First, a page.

High Court clears law firms over “fraudulent” property transfers


Marsh: Transaction was entirely normal

The High Court has thrown out a claim that two law firms and three solicitors were responsible for two allegedly fraudulent transfers of a property.

Bakrania & Anor v Shah & Ors [2019] EWHC 949 (Ch) concerned a property in north London initially owned by brother and sister Vallabh and Hansa Bakrania, and another sibling, Jayanti.

In December 2009, the property was transferred into the names of Hansa and Jayanti for no money. Shah London Ltd, which was at the time a firm of solicitors, handled the transaction and acted for both sides.

The first two defendants, Rajesh Shah and Jawarhala Teeluck (now deceased) were directors of the firm.

In July 2010, the title was transferred to third parties for £440,000. The fourth defendant, Bedford firm Premier Solicitors, acted for the transferors, and partner Bhupendra Khetia was the fifth defendant.

Jayanti died on 18 September 2010, and 18 months later Vallabh and Hansa applied to HM Land Registry to alter the register to show them as the proprietors of the property.

In 2015, after the First-tier Tribunal had rejected the claimants’ bid to rectify the Land Register, they launched the legal action.

Their case, which for the purposes of the application was not challenged, was that both transfers were executed by fraudsters and that neither they nor Jayanti knew anything about their execution or the registration of title that followed.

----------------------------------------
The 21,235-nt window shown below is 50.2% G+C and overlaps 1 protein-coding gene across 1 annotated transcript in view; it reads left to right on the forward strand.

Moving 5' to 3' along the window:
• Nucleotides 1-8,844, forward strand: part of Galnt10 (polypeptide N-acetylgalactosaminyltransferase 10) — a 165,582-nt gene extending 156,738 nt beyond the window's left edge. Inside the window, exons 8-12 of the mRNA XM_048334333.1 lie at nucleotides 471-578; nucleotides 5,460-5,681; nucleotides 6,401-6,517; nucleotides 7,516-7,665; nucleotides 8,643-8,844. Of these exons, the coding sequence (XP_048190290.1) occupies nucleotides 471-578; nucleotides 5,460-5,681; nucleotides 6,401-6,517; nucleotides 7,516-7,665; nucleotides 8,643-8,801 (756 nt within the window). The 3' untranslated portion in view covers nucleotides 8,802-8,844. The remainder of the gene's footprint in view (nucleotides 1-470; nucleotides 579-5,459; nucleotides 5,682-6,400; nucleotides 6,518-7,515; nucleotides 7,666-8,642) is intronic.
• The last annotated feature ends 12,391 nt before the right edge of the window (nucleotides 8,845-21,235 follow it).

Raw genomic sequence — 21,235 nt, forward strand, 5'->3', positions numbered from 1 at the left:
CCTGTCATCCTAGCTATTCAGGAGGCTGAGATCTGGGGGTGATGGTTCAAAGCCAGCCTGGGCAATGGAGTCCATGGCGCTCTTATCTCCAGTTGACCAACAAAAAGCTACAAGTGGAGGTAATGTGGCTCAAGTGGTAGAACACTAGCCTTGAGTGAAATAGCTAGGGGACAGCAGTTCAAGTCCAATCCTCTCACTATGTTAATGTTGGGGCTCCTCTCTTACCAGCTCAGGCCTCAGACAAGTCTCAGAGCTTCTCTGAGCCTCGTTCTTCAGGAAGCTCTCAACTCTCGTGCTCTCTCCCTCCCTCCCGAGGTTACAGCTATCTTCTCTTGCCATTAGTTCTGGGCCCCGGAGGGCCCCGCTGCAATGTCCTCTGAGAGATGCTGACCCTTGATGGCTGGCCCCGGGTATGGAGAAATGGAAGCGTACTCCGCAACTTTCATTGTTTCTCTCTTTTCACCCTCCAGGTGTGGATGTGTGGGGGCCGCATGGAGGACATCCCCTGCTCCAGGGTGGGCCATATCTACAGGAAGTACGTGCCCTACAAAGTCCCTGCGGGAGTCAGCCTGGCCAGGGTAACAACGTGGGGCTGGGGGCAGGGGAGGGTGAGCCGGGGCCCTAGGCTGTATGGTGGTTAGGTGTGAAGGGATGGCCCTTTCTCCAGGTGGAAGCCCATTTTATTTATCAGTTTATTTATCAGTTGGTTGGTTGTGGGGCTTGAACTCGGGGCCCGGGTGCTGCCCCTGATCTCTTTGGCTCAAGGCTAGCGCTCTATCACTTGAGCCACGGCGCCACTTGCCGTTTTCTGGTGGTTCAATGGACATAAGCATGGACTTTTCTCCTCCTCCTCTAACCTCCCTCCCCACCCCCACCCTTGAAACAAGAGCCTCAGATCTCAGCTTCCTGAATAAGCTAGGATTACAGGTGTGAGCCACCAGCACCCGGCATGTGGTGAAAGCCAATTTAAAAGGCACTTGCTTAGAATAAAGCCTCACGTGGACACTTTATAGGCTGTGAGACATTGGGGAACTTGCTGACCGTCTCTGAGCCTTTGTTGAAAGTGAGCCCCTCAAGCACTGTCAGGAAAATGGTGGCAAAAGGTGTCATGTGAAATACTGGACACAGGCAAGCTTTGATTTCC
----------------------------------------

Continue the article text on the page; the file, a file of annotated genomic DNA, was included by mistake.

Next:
They claimed neither firm of solicitors was instructed by them or Jayanti, and that the instructions to the solicitors were provided by or on behalf of the fraudsters.

They said Shah London was in breach of its duty in relation to the first transfer, causing loss to Vallabh.

Chief Master Marsh first struck out the claim in relation to Mr Shah and the estate of Mr Teeluck, on the basis that neither undertook the legal work and the claim was not pleaded on the basis that they assumed personal liability. The duty, the master held, was owed by the firm.

In any case, service was not effected properly and he rejected the suggestion that the fact the particulars were sent to the firm was sufficient.

In relation to the claim against Shah London, Master Marsh held that whether the position was analysed by reference to Vallabh’s entitlement to rectify the register, or to the subsistence of the trust between the three siblings, the position remained the same.

This was, he said, that “Vallabh has no claim he can made in light of the manner in which the fraud was carried out…

“It is not pleaded that Shah London LLP should have foreseen that a second fraud would take place. Such a claim would have been unarguable. It could not be said that it was within the scope of their responsibility to foresee that there would be another fraud.

“All they were doing was acting on a transfer from three joint owners to two without payment and such a transaction is entirely normal.”

Hansa pursued a claim against Premier Solicitors and Mr Khetia in relation to the second transfer, but this was struck out in February as result of the claimants’ failure to comply with an unless order, and the claimants’ application for relief from sanctions was dismissed.

Both claimants made a claim against the Land Registry for an indemnity in respect of the costs of the First-tier Tribunal proceedings, but the master dismissed this too for lacking “any real merit”.




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